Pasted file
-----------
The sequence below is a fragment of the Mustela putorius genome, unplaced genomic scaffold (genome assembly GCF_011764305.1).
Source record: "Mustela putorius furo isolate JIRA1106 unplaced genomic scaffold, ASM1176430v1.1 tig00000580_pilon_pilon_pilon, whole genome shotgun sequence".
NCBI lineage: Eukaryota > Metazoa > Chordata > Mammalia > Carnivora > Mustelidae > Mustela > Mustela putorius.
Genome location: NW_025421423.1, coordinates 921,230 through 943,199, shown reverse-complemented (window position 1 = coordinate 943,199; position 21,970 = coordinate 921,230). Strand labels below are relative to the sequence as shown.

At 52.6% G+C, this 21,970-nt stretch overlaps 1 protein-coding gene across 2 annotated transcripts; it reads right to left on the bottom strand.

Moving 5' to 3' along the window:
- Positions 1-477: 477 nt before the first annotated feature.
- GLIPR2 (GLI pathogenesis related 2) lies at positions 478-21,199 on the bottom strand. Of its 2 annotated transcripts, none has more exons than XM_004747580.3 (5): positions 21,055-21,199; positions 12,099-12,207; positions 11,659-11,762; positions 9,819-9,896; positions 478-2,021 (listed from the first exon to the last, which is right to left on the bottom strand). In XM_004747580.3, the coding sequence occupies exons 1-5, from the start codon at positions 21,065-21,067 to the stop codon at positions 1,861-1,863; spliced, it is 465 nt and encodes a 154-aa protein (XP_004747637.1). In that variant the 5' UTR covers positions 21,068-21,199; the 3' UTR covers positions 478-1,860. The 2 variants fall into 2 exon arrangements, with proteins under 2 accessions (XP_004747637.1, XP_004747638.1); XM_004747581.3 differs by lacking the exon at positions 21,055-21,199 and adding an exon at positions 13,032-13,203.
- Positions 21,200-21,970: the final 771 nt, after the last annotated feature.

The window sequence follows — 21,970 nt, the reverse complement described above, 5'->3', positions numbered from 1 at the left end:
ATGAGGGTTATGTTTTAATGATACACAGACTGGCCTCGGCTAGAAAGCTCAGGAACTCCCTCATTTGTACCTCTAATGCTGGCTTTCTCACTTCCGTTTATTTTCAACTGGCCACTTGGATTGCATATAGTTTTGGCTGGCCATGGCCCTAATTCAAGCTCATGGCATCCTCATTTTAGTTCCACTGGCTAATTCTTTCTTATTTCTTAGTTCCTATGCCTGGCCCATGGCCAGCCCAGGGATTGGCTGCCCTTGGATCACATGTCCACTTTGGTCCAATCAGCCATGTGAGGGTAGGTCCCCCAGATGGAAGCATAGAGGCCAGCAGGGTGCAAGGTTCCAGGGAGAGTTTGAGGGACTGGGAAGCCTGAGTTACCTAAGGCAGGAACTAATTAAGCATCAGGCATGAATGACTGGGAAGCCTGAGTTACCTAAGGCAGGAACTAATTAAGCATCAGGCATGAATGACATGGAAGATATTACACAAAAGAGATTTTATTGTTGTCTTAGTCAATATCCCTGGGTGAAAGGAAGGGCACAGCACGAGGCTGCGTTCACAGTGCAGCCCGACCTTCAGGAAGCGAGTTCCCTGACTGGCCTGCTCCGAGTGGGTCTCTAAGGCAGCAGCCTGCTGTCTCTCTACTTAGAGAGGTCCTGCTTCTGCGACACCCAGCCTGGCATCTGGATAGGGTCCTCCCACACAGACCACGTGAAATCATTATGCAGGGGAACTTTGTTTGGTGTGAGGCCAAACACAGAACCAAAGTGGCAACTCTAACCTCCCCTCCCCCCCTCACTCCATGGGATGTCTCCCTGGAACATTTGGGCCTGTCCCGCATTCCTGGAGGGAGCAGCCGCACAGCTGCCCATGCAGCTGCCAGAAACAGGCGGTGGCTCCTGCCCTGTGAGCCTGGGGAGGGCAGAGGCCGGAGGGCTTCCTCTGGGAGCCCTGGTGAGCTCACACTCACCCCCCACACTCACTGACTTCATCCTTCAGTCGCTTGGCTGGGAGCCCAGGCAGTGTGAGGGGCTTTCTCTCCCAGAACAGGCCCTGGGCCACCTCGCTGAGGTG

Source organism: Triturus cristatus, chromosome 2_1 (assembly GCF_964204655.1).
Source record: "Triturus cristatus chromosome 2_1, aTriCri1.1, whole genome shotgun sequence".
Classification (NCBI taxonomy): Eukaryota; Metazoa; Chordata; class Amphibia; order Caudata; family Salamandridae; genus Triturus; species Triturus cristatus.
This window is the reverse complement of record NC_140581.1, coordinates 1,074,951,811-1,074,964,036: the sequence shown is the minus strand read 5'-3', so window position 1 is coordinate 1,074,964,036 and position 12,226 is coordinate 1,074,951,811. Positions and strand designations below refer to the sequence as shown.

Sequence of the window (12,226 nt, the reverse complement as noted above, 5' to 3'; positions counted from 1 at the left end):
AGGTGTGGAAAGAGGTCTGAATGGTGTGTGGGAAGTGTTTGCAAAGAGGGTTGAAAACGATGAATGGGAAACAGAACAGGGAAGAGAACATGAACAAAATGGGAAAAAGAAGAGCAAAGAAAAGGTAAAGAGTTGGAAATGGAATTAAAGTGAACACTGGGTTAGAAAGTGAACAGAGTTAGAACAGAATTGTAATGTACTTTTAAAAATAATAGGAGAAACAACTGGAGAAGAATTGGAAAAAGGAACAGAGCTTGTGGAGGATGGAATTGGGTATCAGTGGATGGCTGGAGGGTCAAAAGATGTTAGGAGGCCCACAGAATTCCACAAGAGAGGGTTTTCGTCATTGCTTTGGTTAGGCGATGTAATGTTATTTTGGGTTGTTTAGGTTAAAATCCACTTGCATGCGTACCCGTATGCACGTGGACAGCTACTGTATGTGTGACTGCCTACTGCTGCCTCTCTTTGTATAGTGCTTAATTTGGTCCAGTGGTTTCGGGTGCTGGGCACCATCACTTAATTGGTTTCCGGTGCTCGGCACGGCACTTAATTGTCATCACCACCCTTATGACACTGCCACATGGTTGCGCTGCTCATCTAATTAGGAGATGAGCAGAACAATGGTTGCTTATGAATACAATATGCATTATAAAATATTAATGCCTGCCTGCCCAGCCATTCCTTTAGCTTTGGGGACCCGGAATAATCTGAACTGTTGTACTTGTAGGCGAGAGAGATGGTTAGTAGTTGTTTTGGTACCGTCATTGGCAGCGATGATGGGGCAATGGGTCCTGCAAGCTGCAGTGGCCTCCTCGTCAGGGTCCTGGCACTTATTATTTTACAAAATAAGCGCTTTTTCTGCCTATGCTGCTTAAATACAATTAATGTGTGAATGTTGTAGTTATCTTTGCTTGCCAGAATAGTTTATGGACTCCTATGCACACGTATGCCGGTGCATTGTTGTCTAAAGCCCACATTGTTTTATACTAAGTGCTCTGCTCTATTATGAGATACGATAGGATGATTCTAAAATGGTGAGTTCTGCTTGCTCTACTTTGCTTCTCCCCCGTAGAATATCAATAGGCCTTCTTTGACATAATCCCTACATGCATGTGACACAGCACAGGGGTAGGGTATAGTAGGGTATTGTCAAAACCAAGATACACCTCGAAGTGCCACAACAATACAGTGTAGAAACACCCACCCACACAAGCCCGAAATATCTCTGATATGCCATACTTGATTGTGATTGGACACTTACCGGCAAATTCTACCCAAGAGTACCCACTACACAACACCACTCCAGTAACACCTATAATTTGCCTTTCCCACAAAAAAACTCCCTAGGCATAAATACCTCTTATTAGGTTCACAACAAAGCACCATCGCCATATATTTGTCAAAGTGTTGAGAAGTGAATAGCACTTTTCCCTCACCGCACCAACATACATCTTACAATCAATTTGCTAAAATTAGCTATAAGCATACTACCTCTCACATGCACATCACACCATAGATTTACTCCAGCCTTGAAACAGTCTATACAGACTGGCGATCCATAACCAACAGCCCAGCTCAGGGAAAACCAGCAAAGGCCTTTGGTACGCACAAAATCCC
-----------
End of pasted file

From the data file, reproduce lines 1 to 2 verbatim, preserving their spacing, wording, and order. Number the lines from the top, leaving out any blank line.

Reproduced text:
The sequence below is a fragment of the Mustela putorius genome, unplaced genomic scaffold (genome assembly GCF_011764305.1).
Source record: "Mustela putorius furo isolate JIRA1106 unplaced genomic scaffold, ASM1176430v1.1 tig00000580_pilon_pilon_pilon, whole genome shotgun sequence".